Advertising people from around the country have elected two new mascots to the Madison Avenue Walk of Fame, as part of Advertising Week festivities.This year’s winners were Allstate’s Mayhem and Coca-Cola’s Polar Bears. They join 17 other iconic figures.
'Dollar for dollar, nobody protects you from mayhem like Allstate.'
Or so says Dennis Haysbert. In the popular commercials, the Mayhem man battles deer and faulty GPS units before ultimately crashing the car.
Source: Chicago Tribune
The first Polar Bear advertisement appeared in France and has evolved during the following 70 years. Coca-Cola's 'Northern Lights' campaign has become one of the brands most famous, as it introduced the first animated bears.
Not only did they bring you the gecko, GEICO also brought you the caveman.
After a nearly sleepless night spent counting sheep, an advertising executive approached Serta about turning his struggles into a commercial.
Aflac Duck has become so popular, he has his own Facebook page and Twitter handle.
The British reptile was created in honour of the fact that GEICO was often pronounced as gecko. Actor Kelsey Grammer originally voiced in the gecko in his first commercials.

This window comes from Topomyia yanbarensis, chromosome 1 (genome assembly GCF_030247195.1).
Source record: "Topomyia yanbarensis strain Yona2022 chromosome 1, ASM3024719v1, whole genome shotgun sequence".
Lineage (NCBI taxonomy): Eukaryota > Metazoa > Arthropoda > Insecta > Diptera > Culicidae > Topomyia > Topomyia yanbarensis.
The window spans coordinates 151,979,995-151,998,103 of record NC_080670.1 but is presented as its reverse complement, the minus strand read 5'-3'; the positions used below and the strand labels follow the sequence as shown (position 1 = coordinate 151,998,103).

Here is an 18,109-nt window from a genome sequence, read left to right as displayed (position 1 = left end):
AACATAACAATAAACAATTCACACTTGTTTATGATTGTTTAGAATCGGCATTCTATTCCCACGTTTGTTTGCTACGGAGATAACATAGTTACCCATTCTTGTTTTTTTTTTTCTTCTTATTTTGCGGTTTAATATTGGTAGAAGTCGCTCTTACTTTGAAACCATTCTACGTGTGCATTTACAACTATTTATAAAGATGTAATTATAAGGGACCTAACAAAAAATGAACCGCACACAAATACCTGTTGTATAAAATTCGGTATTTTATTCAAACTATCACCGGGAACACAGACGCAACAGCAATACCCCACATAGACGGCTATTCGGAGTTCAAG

The AOL Running Man became the icon for the Internet provider's email and AIM options. He was inducted into the Walk of Fame in 2009.
The cows who encourage eating chicken began their crusade when one of the three painted the words 'EAT MOR CHIKIN' on a billboard. The cows even have an appreciation day, with 2011 marking the seventh year of the tradition.
The Pitcher Man, Kool-Aid Man's predecessor, was created in 1954. He morphed into the Kool-Aid Man when Kraft Foods created his arms and legs.
The pickle-craving stork, an animal known for delivering babies, was chosen as the mascot played off the popular notion that pregnant women love pickles.
Orville Redenbacher began his popcorn legacy in 1970. Redenbacher used only red, white, black, and yellow for his company logo.
Source: Orville Redenbacher
The Pillsbury Doughboy, who's actually named Poppin' Fresh, made his first TV run from 1965 to 2004. The mascot's famous giggle was first voiced by Paul Frees.
Kentucky Fried Chicken's mascot is a replica of Colonel Hardland Sanders, the fast food chain's founder. Sanders began developing the chicken franchise in 1955.
He's the reigning mascot for Kellogg's Frosted Flakes.
One of the country's most famous candies now comes in a variety of colours and flavours. The spokescandies disbanded for a while but reunited in 2011.
The horses are raised at Grant's Farm near St. Louis, Mo., and six hitches travel the country promoting Anheuser-Busch.
The puffy tire salesman was first created by the Michelin brothers. Since his creation, Bibendum has gone through quite a few costume changes, including wearing pince-nez glasses with a lanyard and smoking a cigar.
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